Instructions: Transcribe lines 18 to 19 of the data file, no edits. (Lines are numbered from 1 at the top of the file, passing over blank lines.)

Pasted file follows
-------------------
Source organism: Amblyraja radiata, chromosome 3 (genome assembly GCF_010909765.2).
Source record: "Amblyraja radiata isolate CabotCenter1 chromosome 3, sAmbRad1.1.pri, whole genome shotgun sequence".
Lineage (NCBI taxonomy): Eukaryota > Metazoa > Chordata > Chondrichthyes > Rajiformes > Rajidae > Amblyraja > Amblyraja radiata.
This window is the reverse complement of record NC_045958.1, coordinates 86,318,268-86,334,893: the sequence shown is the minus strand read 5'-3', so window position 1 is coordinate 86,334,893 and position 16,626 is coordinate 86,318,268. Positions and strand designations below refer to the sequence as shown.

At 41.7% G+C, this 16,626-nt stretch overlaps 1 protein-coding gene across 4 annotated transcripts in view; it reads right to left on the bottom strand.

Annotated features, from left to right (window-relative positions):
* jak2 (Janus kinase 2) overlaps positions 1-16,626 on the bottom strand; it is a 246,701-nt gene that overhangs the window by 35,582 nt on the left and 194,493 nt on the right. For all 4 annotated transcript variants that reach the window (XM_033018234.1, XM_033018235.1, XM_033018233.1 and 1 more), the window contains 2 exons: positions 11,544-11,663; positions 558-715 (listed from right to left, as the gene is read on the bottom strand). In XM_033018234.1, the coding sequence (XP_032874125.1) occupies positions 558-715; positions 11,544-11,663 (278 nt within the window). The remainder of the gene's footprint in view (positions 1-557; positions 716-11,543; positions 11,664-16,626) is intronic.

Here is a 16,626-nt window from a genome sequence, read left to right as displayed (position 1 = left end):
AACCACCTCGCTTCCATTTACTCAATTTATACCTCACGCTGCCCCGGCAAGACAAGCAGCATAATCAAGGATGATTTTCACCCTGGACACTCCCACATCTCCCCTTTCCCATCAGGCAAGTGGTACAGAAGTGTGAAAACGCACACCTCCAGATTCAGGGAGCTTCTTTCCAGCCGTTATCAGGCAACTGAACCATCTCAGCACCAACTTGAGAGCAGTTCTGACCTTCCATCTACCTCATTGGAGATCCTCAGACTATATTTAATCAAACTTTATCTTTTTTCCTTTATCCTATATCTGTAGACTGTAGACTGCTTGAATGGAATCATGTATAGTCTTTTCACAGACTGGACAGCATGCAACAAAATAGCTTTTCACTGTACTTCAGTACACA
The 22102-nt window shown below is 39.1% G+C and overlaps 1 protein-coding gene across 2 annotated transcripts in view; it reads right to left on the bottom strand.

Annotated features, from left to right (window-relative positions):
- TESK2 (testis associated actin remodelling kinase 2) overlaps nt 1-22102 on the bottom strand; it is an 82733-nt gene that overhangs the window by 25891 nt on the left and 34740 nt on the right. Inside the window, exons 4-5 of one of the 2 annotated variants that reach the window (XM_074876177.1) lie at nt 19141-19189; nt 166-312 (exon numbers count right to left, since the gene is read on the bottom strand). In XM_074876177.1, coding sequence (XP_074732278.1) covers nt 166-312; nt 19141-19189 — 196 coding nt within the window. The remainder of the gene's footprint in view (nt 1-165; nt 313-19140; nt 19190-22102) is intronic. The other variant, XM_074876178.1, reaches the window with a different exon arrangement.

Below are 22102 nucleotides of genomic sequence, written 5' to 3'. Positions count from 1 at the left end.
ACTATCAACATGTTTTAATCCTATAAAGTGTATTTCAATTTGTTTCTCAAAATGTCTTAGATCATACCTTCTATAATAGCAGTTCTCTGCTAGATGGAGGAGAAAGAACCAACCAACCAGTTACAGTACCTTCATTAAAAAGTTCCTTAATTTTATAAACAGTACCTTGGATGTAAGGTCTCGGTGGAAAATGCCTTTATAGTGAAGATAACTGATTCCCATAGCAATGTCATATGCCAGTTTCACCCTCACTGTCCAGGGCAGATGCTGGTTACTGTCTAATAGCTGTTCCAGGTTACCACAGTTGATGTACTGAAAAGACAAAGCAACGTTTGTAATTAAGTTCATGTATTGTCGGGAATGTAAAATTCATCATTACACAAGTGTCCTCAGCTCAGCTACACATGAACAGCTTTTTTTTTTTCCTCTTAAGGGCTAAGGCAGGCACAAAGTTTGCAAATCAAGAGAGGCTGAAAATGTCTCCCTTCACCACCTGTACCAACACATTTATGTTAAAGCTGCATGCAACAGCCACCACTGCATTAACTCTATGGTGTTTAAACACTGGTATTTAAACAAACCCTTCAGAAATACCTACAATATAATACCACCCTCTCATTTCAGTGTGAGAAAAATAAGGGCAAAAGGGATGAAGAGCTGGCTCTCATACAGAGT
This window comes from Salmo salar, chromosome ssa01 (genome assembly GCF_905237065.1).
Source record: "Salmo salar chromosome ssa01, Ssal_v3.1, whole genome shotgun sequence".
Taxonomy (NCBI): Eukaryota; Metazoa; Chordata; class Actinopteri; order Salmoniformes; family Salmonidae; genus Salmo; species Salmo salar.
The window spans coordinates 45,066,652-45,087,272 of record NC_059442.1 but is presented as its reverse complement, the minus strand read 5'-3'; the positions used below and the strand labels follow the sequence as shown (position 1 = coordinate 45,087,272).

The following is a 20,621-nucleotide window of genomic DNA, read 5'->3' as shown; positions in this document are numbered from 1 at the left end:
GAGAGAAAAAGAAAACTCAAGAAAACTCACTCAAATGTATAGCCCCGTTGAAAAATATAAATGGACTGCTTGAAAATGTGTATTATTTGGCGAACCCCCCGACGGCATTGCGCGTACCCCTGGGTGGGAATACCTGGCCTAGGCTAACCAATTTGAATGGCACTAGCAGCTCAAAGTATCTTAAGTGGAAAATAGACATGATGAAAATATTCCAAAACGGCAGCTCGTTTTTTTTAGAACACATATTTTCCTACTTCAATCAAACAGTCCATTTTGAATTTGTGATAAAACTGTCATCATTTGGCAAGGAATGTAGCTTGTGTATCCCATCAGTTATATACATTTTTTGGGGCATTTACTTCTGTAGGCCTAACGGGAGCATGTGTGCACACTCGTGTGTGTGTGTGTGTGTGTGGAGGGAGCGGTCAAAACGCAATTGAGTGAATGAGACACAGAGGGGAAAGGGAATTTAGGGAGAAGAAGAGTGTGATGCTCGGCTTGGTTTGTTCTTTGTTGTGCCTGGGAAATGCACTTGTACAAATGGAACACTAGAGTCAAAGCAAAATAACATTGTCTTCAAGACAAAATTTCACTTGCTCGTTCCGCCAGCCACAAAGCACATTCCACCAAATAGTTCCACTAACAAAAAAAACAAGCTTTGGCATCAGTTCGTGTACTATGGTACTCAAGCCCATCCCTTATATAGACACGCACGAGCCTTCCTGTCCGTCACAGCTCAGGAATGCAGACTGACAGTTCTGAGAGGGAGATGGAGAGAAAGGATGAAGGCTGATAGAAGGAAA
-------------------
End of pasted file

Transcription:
The window spans coordinates 45,066,652-45,087,272 of record NC_059442.1 but is presented as its reverse complement, the minus strand read 5'-3'; the positions used below and the strand labels follow the sequence as shown (position 1 = coordinate 45,087,272).

The following is a 20,621-nucleotide window of genomic DNA, read 5'->3' as shown; positions in this document are numbered from 1 at the left end: